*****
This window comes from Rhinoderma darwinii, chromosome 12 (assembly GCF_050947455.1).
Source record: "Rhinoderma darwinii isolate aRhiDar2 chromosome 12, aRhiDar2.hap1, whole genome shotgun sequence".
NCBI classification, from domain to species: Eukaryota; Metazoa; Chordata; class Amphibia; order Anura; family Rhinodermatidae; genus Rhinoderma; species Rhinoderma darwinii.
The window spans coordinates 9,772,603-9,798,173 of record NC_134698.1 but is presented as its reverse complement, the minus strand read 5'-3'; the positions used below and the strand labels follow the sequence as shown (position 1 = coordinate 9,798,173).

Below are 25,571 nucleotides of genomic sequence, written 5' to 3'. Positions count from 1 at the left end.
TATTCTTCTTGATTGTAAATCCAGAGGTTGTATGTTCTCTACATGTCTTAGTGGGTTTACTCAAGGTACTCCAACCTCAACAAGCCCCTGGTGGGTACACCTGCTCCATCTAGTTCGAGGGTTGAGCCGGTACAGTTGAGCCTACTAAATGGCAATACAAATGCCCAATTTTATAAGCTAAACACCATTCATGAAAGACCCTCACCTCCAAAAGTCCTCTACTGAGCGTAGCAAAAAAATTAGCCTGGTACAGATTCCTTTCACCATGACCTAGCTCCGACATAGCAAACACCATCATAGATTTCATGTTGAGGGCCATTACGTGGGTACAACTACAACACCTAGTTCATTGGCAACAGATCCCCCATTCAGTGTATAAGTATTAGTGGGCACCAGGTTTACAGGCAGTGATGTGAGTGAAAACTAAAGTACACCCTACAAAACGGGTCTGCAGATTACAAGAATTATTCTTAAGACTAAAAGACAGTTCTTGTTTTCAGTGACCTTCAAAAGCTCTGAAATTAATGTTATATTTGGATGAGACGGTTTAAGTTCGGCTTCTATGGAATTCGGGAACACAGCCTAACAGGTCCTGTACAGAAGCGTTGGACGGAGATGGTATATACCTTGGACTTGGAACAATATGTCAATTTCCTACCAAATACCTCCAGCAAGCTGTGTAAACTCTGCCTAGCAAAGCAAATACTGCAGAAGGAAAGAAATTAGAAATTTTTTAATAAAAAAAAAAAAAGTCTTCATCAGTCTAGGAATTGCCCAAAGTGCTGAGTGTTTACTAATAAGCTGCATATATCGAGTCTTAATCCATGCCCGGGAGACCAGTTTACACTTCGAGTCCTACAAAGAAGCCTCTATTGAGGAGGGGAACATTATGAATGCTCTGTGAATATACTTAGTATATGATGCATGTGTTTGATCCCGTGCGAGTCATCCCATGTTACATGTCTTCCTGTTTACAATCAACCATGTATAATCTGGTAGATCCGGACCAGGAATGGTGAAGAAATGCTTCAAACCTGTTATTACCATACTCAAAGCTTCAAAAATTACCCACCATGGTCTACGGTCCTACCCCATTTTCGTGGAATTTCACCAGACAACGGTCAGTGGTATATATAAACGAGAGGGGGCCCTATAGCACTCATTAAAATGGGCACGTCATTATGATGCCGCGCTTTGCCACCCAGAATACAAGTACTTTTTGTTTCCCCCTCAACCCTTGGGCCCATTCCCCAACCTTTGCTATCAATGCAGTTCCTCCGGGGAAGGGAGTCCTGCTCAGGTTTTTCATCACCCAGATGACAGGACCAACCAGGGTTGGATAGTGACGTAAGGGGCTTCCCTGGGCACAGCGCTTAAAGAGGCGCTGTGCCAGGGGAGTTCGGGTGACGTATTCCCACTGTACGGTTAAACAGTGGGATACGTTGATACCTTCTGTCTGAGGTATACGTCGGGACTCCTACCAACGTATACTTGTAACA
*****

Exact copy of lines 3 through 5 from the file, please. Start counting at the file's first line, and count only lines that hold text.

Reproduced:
NCBI classification, from domain to species: Eukaryota; Metazoa; Chordata; class Amphibia; order Anura; family Rhinodermatidae; genus Rhinoderma; species Rhinoderma darwinii.
The window spans coordinates 9,772,603-9,798,173 of record NC_134698.1 but is presented as its reverse complement, the minus strand read 5'-3'; the positions used below and the strand labels follow the sequence as shown (position 1 = coordinate 9,798,173).

Below are 25,571 nucleotides of genomic sequence, written 5' to 3'. Positions count from 1 at the left end.